Our last night in Reykjavik, old years eve, literally ended with a bang. We had booked dinner at The Pearl – a beautiful, futuristic looking building with a glass dome allowing an astounding 360 degree view all around as well as above. The perfect place from which to watch the fireworks – talk about cognitive dissonance. I felt a little awkward frankly, after all I petition passionately about how fireworks should be banned. One need only look at the damage caused by a single flare back home in Bettys bay and surrounds or at the many animals injured or at best terrified. Yet Icelanders have what appears to be an obsession with fireworks! While back home our law officials and firemen seize fireworks when they find them, in Iceland the rescue workers / firemen sell them to raise funds.
There was an attempt this year to become more eco aware and, in addition to the fireworks there was the option to buy a tree to plant in their ‘forests” which they are trying to develop. Don’t expect too much, mostly they consist of a few spindly birch trees – we tried twice to buy trees. The first day they said come back tomorrow, when we came back they were sold out of all (?)3 trees. I soothed my conscience by reminding myself that here – there was nothing that could burn uncontrolled…sooner or later it would hit ice or snow and fizzle out. Furthermore there are very few pets and while Iceland has some wildlife in this vast landscape they are spread thinly. All in all I suspect that emergency responders wish for more excitement, crime is extremely low (aside from rigorous gun laws, I mean everyone knows everyone and where the heck you gonna run to?) and in winter it seems their biggest emergency is often rescuing errant trampolines that aren’t tied down in windy weather and go flying over highways. Well let me tell you it truly was astounding an astounding display putting Hong Kongs fireworks over new year quite in second place in my mind. And boy, while it reached it’s peak at midnight when we woke the next morning to hear some folk still going at it with the fireworks. Literally tons (650 tonnes in 2018) of fireworks are burnt and despite the fire impact being less there is a pollution factor – you can read more here https://grapevine.is/news/2018/12/26/pollutants-over-iceland-will-be-measured-before-and-after-new-years/
Meantime, while the food was the first mediocre meal I’d had in Reykjavik but the view, the display and the company more than made up for it. We were seated with a lovely couple, equally open minded and well-travelled so it was a delightful evening and we broke away just before midnight to go and watch them burn some bonfires before returning back to dessert and, of course the fireworks.
The good news is the festivities and company were so intoxicating that very little alcohol was consumed which meant that we woke the next morning tired but not feeling too lousy leaving more time for lazing around the spa and wandering through the town until the chill made our noses call “mercy” (every other part was fully covered) and then an early night for an early start to Gay Paree. For no discernible reason I always feel very at home in Paris, and no matter their reputation, I find the French nothing but polite and yes perhaps not effusive but definitely friendly. Further good news for me is that there appears to be an increasing awareness of vegetarian and vegan diets. It’s much easier to find a few options and even some specifically vegan shops. The first stop, as always is at Montmartre and the Sacré-Cœur basilica.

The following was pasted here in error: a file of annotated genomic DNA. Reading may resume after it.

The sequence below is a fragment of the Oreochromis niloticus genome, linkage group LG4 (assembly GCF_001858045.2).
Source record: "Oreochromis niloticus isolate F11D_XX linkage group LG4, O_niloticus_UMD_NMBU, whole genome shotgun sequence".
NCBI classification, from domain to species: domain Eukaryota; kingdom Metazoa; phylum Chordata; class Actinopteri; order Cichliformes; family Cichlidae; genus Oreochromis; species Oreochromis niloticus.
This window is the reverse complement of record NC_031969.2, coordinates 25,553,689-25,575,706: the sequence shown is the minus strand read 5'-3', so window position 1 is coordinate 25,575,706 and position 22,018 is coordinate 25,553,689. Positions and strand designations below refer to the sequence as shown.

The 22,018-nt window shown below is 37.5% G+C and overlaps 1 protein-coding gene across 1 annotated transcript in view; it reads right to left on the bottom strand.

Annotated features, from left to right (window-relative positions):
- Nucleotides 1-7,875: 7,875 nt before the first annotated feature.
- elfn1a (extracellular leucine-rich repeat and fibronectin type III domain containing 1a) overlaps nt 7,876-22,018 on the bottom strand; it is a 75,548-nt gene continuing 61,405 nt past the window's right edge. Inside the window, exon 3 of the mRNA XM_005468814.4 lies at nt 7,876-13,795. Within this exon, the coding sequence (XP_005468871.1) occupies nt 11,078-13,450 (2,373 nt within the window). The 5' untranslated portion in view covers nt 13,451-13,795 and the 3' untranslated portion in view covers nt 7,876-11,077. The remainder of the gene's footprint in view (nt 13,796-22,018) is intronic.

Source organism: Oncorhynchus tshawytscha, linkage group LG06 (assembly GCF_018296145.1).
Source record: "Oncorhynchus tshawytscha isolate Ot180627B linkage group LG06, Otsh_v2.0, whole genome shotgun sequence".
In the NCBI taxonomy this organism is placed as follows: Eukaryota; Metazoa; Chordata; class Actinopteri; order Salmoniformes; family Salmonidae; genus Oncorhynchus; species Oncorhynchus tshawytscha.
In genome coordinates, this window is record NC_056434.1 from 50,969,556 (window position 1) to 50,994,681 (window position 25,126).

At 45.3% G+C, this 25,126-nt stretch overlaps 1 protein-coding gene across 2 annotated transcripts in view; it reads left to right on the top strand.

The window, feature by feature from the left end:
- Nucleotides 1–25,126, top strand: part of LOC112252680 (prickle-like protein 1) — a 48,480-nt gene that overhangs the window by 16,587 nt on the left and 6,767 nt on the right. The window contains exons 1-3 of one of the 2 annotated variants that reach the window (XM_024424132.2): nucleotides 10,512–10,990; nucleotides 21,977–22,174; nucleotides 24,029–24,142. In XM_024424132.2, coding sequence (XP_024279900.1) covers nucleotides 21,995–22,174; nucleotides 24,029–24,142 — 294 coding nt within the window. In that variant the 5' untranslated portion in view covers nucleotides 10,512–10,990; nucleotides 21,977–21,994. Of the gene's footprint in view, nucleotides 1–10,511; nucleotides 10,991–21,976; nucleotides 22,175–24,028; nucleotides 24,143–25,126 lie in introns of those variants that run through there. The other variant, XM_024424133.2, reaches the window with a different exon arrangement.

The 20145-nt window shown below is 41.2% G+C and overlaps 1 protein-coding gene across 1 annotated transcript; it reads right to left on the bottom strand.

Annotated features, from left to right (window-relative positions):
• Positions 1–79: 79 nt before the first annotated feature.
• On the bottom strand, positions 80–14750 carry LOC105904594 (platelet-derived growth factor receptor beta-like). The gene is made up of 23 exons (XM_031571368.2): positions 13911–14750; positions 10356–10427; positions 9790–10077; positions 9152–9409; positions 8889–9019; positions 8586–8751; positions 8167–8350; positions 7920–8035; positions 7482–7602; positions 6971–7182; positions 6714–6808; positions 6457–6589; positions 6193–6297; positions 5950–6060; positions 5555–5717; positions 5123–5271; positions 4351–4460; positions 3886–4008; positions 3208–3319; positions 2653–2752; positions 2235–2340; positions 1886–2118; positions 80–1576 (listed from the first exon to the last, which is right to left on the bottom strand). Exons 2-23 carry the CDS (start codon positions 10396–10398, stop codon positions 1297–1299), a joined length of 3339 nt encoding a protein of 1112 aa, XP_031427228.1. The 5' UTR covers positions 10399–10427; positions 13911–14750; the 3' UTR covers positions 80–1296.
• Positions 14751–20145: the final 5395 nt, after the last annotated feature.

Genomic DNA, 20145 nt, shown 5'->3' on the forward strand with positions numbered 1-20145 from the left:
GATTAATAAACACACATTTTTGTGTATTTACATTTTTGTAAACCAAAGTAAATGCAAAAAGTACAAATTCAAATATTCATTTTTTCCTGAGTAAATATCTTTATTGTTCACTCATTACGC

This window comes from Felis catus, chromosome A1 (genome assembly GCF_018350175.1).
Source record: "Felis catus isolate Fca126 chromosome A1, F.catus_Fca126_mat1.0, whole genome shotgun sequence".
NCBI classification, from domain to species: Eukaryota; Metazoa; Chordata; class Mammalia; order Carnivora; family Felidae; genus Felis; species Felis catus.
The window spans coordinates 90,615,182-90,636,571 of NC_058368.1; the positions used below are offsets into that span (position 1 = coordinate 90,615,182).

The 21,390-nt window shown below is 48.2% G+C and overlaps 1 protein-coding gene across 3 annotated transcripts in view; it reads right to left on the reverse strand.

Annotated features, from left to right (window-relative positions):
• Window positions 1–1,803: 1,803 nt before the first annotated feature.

While I don’t believe that a church, synagogue etc necessarily by dint of what the building is supposed to represent necessarily makes it more spiritual than say watching a beautiful sunset or climbing a fabulous mountain however, the Sacré-Cœur , for me has a sense of the sacred about it. It’s a beautiful church and I always feel moved when I enter (albeit that I cannot help but reflect on the historical inaccuracy of a caucasian Jesus with his long flowing brunette locks.)
I spend time thinking of people who’ve meant much to me, had a huge influence in my life and who’ve now passed on. I wonder if, even if one is not Christian there isn’t something in the myth of gods son giving up his life for the rest of humanity that speaks to the highest part of human nature? Self actualisation through service to others even at the risk of losing one’s own corporeal body? I spend much time in silence remembering, musing before Pierre and I exit again.
We enjoy wandering through Paris, going for a run in the Jardine – When we were there the Musée d’histoire Naturelle was running a beautiful, educational display, the paths dotted with giant illuminated sculptures literally shedding light on the world’s extinct and endangered species. Unfortunately we had left it too late to attend the light show that is currently on…ah, well perhaps next time and besides we already have a big evening planned for Moulin Rouge. The Fabric hotel is small but provides great attention. https://www.hotelfabric.com/en/ They do a lovey breakfast but there is not a restaurant so for lunches and dinners you’ll need to get out and explore a bit, never a terrible thing in Paris. It was nice and central with a Laundromat and yay for me, vegan restaurants really nearby – incredibly for a country that clings to its foie gras, Paris is increasingly able to offer good options to those of us who stick to an animal free diet. There are more and more vegan specific restaurants too!